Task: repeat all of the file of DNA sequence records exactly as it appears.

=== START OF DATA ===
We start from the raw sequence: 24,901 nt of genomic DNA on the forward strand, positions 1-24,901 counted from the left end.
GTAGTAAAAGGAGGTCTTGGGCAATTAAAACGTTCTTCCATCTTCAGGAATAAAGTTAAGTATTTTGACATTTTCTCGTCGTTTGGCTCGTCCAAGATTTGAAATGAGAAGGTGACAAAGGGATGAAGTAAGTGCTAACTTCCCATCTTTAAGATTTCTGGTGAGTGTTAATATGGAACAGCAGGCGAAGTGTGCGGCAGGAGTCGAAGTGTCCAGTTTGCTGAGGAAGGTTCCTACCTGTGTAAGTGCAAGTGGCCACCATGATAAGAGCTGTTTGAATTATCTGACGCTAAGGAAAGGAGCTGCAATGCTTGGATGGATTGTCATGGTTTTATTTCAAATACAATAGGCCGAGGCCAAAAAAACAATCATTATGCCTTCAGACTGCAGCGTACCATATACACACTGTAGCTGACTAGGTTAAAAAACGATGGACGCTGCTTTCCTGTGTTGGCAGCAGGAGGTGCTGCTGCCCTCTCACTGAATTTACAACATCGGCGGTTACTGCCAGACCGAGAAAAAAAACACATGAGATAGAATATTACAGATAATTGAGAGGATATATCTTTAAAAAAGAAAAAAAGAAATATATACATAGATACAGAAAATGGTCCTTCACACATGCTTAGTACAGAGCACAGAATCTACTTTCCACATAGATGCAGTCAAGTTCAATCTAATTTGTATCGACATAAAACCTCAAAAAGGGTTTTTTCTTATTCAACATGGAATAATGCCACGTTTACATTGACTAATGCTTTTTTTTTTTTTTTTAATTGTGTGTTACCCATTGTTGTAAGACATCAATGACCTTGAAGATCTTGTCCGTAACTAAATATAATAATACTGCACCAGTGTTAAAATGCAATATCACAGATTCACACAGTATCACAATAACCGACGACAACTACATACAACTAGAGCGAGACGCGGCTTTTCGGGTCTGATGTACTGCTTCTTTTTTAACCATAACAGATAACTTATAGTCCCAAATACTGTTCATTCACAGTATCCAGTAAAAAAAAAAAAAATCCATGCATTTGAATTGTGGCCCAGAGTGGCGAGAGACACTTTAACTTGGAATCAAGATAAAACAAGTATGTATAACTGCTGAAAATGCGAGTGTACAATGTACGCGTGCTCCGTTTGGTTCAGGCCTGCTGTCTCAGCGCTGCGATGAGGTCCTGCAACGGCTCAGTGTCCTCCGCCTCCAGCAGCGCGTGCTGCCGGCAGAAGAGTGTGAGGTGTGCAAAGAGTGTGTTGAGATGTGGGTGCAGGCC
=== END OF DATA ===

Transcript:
We start from the raw sequence: 24,901 nt of genomic DNA on the forward strand, positions 1-24,901 counted from the left end.
GTAGTAAAAGGAGGTCTTGGGCAATTAAAACGTTCTTCCATCTTCAGGAATAAAGTTAAGTATTTTGACATTTTCTCGTCGTTTGGCTCGTCCAAGATTTGAAATGAGAAGGTGACAAAGGGATGAAGTAAGTGCTAACTTCCCATCTTTAAGATTTCTGGTGAGTGTTAATATGGAACAGCAGGCGAAGTGTGCGGCAGGAGTCGAAGTGTCCAGTTTGCTGAGGAAGGTTCCTACCTGTGTAAGTGCAAGTGGCCACCATGATAAGAGCTGTTTGAATTATCTGACGCTAAGGAAAGGAGCTGCAATGCTTGGATGGATTGTCATGGTTTTATTTCAAATACAATAGGCCGAGGCCAAAAAAACAATCATTATGCCTTCAGACTGCAGCGTACCATATACACACTGTAGCTGACTAGGTTAAAAAACGATGGACGCTGCTTTCCTGTGTTGGCAGCAGGAGGTGCTGCTGCCCTCTCACTGAATTTACAACATCGGCGGTTACTGCCAGACCGAGAAAAAAAACACATGAGATAGAATATTACAGATAATTGAGAGGATATATCTTTAAAAAAGAAAAAAAGAAATATATACATAGATACAGAAAATGGTCCTTCACACATGCTTAGTACAGAGCACAGAATCTACTTTCCACATAGATGCAGTCAAGTTCAATCTAATTTGTATCGACATAAAACCTCAAAAAGGGTTTTTTCTTATTCAACATGGAATAATGCCACGTTTACATTGACTAATGCTTTTTTTTTTTTTTTTAATTGTGTGTTACCCATTGTTGTAAGACATCAATGACCTTGAAGATCTTGTCCGTAACTAAATATAATAATACTGCACCAGTGTTAAAATGCAATATCACAGATTCACACAGTATCACAATAACCGACGACAACTACATACAACTAGAGCGAGACGCGGCTTTTCGGGTCTGATGTACTGCTTCTTTTTTAACCATAACAGATAACTTATAGTCCCAAATACTGTTCATTCACAGTATCCAGTAAAAAAAAAAAAAATCCATGCATTTGAATTGTGGCCCAGAGTGGCGAGAGACACTTTAACTTGGAATCAAGATAAAACAAGTATGTATAACTGCTGAAAATGCGAGTGTACAATGTACGCGTGCTCCGTTTGGTTCAGGCCTGCTGTCTCAGCGCTGCGATGAGGTCCTGCAACGGCTCAGTGTCCTCCGCCTCCAGCAGCGCGTGCTGCCGGCAGAAGAGTGTGAGGTGTGCAAAGAGTGTGTTGAGATGTGGGTGCAGGCC